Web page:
Transmission of Heat, Light Electromagnetic Radiation UPSC Notes | EduRev

Science & Technology for UPSC CSE

UPSC : Transmission of Heat, Light Electromagnetic Radiation UPSC Notes | EduRev

The document Transmission of Heat, Light Electromagnetic Radiation UPSC Notes | EduRev is a part of the UPSC Course Science & Technology for UPSC CSE.
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Transmission of Heat
There are three modes of transmission of heat— conduction, convection and radiation.

Conduction: Conduction is the transference of heat from particle to particle without the particles themselves moving. It takes place mostly in solids. Metals are good conductors of heat and nonmetals are poor conductors. Liquids and gases are poor conductors. Poor conductors are also called insulators. Air is a poor conductor. Copper is used in the construction of boilers because, among other things it is a good conductor and therefore heats up the contents inside quickly. Wool and cotton owe their insulating properties chiefly to the air spaces in them. Double walled glass windows with air between them serve as better non-conductors than windows with single thick glasses and are used in air-conditioned rooms, overs, geysers etc. Eskimos are able to live in snow huts because snow is a poor conductor. Thus they are protected from the extreme cold outside.

Convection of heat: Transference of heat takes place in liquids and gases mostly by convection. This is the process by which transference of heat from one part to another takes place by the moving heated particles carrying the heat to the rest of the particles. In the process convection currents are set up and soon the whole of the substance—liquid or gas—is heated to the same temperature. The warmer particles move up and the cooler, heavier particles move into their place and this in the process the entire thing gets heated up. In heating water in kettles and boilers there is circulation of water due to convection currents. Convection currents are responsible for winds, land and sea breeze, ocean currents etc.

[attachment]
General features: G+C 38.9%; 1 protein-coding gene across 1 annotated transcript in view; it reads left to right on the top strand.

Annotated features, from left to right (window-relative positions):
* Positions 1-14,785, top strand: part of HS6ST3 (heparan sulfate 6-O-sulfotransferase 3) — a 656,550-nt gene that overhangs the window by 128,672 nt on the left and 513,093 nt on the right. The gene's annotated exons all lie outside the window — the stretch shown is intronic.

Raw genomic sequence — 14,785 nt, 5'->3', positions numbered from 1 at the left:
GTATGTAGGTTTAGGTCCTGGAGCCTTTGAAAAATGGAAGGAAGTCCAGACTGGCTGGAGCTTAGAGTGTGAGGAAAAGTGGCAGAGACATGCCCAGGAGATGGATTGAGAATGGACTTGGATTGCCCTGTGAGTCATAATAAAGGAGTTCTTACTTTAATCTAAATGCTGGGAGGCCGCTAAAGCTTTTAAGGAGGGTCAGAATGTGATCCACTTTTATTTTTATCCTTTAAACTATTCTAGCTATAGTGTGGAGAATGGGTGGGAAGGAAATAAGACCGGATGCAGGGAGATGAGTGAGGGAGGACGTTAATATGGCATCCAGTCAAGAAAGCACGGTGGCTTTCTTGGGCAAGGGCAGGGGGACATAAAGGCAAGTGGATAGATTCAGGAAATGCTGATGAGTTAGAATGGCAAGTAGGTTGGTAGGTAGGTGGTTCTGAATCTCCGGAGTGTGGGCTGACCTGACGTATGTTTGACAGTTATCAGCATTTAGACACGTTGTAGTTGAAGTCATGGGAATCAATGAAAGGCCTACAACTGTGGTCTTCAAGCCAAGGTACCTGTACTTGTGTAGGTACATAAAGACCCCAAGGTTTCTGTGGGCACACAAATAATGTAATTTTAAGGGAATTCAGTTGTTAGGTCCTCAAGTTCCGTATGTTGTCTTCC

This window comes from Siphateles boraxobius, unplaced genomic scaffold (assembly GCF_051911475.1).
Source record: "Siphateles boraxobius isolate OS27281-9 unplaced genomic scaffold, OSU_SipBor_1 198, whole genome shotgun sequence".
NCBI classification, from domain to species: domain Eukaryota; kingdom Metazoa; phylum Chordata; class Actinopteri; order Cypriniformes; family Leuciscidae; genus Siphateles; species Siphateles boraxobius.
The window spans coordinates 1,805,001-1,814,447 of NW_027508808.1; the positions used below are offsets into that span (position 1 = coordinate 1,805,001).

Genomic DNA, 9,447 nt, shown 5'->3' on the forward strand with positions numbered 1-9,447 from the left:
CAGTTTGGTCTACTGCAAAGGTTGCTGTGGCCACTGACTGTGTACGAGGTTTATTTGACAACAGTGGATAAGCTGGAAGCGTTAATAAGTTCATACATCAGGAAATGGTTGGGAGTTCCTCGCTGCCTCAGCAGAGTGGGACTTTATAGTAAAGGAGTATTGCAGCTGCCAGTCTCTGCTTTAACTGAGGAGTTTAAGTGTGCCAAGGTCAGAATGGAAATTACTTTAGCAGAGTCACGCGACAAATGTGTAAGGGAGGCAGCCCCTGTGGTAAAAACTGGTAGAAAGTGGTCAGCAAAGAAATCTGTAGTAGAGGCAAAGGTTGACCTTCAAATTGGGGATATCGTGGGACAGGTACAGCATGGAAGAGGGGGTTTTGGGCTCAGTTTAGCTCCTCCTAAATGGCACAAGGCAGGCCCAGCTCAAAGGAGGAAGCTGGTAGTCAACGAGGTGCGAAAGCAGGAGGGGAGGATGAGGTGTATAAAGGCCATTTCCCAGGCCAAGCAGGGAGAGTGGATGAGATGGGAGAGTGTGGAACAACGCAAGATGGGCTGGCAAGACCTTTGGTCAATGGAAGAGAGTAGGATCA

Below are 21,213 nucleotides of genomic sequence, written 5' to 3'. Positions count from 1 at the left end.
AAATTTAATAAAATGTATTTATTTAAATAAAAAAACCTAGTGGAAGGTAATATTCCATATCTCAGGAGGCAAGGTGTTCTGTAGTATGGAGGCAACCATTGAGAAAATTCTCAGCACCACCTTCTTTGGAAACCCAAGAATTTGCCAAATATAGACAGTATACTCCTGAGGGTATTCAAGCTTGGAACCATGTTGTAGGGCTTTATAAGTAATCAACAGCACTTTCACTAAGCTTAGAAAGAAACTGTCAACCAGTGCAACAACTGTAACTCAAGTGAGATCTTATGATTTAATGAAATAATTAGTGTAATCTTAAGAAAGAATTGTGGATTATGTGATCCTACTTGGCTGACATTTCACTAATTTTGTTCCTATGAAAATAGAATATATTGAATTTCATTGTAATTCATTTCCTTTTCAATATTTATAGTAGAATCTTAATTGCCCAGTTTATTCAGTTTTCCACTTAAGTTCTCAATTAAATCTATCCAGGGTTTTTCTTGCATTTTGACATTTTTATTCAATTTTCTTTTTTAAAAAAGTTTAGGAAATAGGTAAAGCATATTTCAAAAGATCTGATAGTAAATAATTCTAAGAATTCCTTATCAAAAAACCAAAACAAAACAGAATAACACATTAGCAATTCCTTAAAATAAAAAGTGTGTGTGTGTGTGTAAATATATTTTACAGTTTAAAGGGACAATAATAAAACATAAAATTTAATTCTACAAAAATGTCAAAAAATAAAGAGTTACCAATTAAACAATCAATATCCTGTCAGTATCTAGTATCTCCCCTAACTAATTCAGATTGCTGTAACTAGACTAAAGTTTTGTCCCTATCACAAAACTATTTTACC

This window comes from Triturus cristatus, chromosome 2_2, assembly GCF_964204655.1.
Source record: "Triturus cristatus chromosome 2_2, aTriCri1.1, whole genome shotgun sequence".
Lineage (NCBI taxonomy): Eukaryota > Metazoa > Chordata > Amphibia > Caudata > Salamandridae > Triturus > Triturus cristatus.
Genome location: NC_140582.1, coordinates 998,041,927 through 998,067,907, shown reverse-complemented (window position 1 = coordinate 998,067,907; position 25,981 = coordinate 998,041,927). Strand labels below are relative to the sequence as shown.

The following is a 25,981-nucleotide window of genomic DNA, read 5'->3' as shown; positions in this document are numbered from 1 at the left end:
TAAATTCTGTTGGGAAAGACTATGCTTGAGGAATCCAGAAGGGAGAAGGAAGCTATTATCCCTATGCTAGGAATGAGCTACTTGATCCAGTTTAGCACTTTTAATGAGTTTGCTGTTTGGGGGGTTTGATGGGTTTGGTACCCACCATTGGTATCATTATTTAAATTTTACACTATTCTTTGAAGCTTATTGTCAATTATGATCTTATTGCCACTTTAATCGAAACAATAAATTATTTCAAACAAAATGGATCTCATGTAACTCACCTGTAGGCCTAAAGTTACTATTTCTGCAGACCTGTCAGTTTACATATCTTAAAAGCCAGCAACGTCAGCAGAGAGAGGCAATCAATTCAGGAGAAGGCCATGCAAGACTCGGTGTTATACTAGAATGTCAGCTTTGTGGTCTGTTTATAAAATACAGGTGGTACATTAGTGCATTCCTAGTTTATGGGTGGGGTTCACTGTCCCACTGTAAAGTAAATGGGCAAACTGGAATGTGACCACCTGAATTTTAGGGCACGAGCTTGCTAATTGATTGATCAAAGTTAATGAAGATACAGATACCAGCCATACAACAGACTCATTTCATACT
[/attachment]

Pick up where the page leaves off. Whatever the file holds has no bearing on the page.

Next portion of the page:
Radiation: We receive heat from the sun by radiation. Most of the space between the sun and the earth is vacuum. Heat from the sun cannot reach us by conduction or convection, since both these processes require presence of material medium.

Radiation is a process of transfer of heat in which the material medium (a medium consisting of matter) is not necessary. The heat transferred from one body to another by this process is called radiant heat or thermal radiation.White or light coloured clothes are more suitable in summer because they absorb very little of the sun’s heat and keep our bodies cool. Black or dark coloured clothes are suitable in winter because they absorb most of the radiant heat of the sun and keep us warm. Electric radiators (room heaters) are provided with polished reflectors. They absorb very little heat and reflect most of it.

Black Body: Anideal black body is a theoretical object that absorbs all the radiant energy falling upon it and emits it in the form of thermal radiation. The power radiated by a unit area of a black body is given by Planck’s Radiation Law, and the total power radiated is expressed by Stefan-Boltzmann Law.

Thermos flask: The thermos flask is a special kind of bottle or flask which is made in such a way that it keeps cold things cold and hot things hot for a long time.
The loss of heat due to conduction, convection and radiation are reduced.